Downstream of the farmers in our commodity exports, there are some pretty large employers – most of whom already have some pretty good isolation systems in place for hygiene reasons at the workspace. Their support and marketing staff, like ours are already extensively networked and tech – that comes from having markets that are more than 70% offshore.

      It is much the same levels of social isolation through most of the rural export economy. Through distance or technology they aren't likely to be shutdown immediately. Their biggest risk is if their longer term contracts or prices start to disintergrate.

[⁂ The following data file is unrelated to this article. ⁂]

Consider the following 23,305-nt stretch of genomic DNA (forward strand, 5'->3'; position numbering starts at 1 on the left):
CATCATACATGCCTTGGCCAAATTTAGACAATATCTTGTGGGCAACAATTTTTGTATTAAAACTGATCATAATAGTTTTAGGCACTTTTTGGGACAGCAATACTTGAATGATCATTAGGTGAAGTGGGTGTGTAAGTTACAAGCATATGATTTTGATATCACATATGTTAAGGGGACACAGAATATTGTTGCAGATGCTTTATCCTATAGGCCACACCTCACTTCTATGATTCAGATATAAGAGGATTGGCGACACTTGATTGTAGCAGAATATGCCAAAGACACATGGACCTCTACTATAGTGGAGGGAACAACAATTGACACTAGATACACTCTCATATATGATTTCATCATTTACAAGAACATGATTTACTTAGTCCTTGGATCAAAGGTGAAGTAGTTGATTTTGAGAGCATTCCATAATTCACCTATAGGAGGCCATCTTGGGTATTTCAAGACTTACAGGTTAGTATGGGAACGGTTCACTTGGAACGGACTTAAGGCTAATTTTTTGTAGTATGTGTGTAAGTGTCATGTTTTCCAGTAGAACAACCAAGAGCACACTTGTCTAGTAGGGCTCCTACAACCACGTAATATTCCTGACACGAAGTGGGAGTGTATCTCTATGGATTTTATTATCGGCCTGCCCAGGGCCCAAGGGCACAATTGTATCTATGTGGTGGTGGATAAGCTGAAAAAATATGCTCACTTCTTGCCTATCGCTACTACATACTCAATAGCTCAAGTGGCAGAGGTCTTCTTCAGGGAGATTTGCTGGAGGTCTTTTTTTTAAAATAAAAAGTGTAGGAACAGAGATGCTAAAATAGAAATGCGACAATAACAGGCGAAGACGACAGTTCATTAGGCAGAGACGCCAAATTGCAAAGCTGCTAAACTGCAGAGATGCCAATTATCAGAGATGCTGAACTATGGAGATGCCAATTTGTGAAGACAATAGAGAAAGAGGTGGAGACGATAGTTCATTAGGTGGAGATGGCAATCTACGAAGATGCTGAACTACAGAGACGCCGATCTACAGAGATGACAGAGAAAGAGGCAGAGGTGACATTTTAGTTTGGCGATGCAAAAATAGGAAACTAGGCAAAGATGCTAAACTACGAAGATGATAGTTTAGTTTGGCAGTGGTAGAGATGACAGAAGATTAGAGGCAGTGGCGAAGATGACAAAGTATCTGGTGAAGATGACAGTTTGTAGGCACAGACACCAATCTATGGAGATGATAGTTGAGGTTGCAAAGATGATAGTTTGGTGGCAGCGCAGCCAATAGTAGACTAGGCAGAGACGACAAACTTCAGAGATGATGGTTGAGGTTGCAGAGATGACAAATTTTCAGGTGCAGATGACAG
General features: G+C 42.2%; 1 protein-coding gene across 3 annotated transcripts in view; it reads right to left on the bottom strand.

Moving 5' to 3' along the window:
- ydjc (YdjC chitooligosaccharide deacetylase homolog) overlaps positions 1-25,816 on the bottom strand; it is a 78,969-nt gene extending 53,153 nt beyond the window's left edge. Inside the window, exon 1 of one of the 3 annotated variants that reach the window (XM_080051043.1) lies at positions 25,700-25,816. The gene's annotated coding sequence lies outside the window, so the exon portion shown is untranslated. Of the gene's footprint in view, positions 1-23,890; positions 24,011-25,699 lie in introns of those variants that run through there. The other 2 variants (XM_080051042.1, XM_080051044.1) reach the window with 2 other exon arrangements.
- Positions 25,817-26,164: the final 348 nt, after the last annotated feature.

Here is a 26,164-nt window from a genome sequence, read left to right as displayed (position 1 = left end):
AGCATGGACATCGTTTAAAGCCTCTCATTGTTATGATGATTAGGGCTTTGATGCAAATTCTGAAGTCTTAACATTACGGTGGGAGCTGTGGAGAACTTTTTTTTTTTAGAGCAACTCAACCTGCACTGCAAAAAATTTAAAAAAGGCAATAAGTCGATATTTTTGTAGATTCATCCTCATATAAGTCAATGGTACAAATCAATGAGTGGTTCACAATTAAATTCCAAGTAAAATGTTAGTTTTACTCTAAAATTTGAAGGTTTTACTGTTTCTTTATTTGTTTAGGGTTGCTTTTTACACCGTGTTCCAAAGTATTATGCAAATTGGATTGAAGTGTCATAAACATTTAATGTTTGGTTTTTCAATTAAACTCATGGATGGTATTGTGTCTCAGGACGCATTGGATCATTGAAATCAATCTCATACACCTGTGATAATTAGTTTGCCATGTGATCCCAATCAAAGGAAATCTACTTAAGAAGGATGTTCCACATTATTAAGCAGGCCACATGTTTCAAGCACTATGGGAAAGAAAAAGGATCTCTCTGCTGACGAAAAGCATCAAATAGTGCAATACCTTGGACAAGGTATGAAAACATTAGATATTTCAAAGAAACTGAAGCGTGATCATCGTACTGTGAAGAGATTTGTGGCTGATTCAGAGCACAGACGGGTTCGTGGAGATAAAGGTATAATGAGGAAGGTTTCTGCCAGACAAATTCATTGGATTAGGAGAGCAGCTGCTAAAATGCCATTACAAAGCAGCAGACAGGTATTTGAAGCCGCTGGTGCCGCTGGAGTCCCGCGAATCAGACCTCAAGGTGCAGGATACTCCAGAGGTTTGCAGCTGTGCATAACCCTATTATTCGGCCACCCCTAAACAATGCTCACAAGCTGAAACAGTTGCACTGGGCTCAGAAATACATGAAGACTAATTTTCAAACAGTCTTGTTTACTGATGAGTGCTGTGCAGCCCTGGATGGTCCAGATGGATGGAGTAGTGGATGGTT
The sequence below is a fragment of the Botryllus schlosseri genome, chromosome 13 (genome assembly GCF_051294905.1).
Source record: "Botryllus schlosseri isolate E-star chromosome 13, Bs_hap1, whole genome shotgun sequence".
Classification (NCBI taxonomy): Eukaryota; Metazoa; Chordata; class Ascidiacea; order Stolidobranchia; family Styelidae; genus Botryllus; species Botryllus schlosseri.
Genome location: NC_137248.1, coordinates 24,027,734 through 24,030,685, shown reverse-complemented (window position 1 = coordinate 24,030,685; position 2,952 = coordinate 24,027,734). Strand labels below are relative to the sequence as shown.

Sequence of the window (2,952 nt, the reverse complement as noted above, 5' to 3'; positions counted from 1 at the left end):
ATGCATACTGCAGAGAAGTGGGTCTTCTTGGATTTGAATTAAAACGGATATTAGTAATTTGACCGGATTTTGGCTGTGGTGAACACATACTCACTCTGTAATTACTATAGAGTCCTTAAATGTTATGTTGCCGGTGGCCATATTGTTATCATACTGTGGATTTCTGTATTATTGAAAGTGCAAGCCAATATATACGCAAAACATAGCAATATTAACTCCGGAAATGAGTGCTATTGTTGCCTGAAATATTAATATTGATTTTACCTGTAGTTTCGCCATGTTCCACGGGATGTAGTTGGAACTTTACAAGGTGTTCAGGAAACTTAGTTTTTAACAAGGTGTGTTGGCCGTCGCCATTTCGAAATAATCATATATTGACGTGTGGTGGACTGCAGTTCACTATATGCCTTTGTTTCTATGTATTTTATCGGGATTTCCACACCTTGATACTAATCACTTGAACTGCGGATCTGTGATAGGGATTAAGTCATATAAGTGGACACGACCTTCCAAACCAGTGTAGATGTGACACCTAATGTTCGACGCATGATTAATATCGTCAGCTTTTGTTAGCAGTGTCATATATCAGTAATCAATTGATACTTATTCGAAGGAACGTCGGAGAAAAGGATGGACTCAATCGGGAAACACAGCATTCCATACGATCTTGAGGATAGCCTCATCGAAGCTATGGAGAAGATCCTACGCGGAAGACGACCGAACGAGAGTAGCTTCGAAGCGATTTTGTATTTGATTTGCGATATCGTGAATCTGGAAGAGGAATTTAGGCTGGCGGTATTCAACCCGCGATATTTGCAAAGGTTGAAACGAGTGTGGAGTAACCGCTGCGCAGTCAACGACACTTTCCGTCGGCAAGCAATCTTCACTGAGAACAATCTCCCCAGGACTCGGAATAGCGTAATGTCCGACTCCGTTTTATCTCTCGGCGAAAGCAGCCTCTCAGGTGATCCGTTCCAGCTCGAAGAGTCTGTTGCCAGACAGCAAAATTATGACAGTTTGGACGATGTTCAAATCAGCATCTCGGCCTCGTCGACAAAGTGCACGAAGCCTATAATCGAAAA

The urban exporters are largely office operated – which was what I was pointing to. For an employer like mine in an export orientated tech based industry will effectively be bypassed by those government packages. Those are pretty tightly focused. And the strategies about not losing staff to disease is to introduce social distance.

      But the same applies to all kind of tightly packed office jobs.

      Perhaps you should look at the post for what it was describing and less about how it doesn't affect you personally.